You’re Not “Oppressed”
You just don’t like consequences, and love attention
The Gayest Generation
A survey published by GLAAD claims that 20% of Millennials “identify as LGBTQ,” including 12% that identify as “gender non-conforming,” or transgender. Overall, there is a massive generational increase in those who purposefully identify themselves as being “outside traditional binaries,” and generally “non-conforming.”
The simple fact of modern youth culture is that there is no longer any “counter-culture” to speak of. There’s no punk, goth, emo, scene, or otherwise fasionable-yet-alternative refuge for those who want to belong, but want to still feel “unique” in their teen years. This is why there are, supposedly, so many “queer” Millennials.
Maybe I’m old (nearly 30!) but in my day we just died our hair genetically impossible colors, got a piercing in some odd place, or wore loose-fitting black clothing from Hot Topic while listening to atrocious, angsty music.
Not only is “queerness” an easily attainable counterculture, it’s a simple way to quickly gain access to some social points by being “unique,” and immediately placing oneself into a protected class. All you have to do is say you’re “pansexual,” and bam, instant bully buffer.
For the first time, these “queer” kids feel like they really mean it, truly belong somewhere, and can stand up for something.
The Phantom Gap
We all know there are huge gaps in demographics that get hired in certain fields, right? White men, supposedly, have huge advantages in pay and in the likelihood of hiring nearly everywhere. Right?
No, actually, hiring discrimination is not a thing. There is actually a federal law (The Civil Rights Act of 1964, specifically Title VII) that ensures everyone gets a fair shot at having a job, as long as they’re qualified. That’s why every business makes sure to remind you that they are, in fact, an “equal opportunity employer”. Non-whites and non-males routinely get hired over equally qualified or more qualified whites and males.
Women do not get paid less for doing the same work at the same level as men. This embarrassingly common talking point is simply untrue. If it was true, all positions in all private companies would be filled with women because it would lower the cost of labor. The “gender gap” in STEM fields, for example, is not discrimination. Women are simply less interested in STEM.
The gender makeup of a given field is only considered important in fields that pay relatively well. How many times have you heard cries of sexism over the male-only Selective Service draft in the United States? How many strong, independent women have you met who work in garbage collection? Why don’t you ever hear the phrase “garbage persons”?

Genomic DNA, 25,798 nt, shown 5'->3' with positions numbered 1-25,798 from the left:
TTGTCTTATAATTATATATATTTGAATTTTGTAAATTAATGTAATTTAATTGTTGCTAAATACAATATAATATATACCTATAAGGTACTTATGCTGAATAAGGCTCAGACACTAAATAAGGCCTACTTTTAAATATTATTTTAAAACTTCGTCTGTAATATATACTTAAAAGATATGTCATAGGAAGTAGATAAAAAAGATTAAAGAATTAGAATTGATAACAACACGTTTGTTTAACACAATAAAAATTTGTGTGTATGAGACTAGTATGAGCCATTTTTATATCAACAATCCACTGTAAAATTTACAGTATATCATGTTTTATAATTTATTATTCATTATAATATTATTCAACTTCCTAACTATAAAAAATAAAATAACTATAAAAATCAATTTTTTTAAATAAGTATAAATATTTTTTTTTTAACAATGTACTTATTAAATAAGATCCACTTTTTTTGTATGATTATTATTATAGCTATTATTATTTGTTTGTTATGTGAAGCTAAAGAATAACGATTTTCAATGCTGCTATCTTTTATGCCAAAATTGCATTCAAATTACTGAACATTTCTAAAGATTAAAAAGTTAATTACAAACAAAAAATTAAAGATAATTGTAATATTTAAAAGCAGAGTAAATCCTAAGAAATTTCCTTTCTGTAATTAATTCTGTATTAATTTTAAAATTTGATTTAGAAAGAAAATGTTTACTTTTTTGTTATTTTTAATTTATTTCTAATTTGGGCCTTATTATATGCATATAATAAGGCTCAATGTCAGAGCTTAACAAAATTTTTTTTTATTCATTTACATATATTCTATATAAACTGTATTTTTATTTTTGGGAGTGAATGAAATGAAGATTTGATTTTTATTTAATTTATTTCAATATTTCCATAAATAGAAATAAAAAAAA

You’re Not “Oppressed,” You Just Suck
The idea that we’re all the same and anyone can do anything is a reaction to meritocracy. Those who feel as though they have “lost” in some way can now join a movement based on their perceived identity and claim that the system is set up against them, thus absolving them of personal responsibility and denying any natural strengths and weaknesses that may be in play. In a healthy and functioning society, everyone has a place. Everyone has something they are good at, a function they perform for the greater good. Some people won’t be good at tech, or management, for example. That’s OK. They’ll be good at something else. The title is hyperbole, of course; That’s how a civilization works.
In a diverse society with citizens that hail from various places and backgrounds, it will never be the case that everyone is the same, on equal footing, and given equal results. Diversity often means a natural division between groups, and that is not necessarily a bad thing. In a diverse society, everyone has a place, because everyone is different. We all have different abilities, different natural inclinations, and we will all have different outcomes.
The presence of different outcomes does not mean discrimination. It’s what happens in a society that praises diversity rather than unity.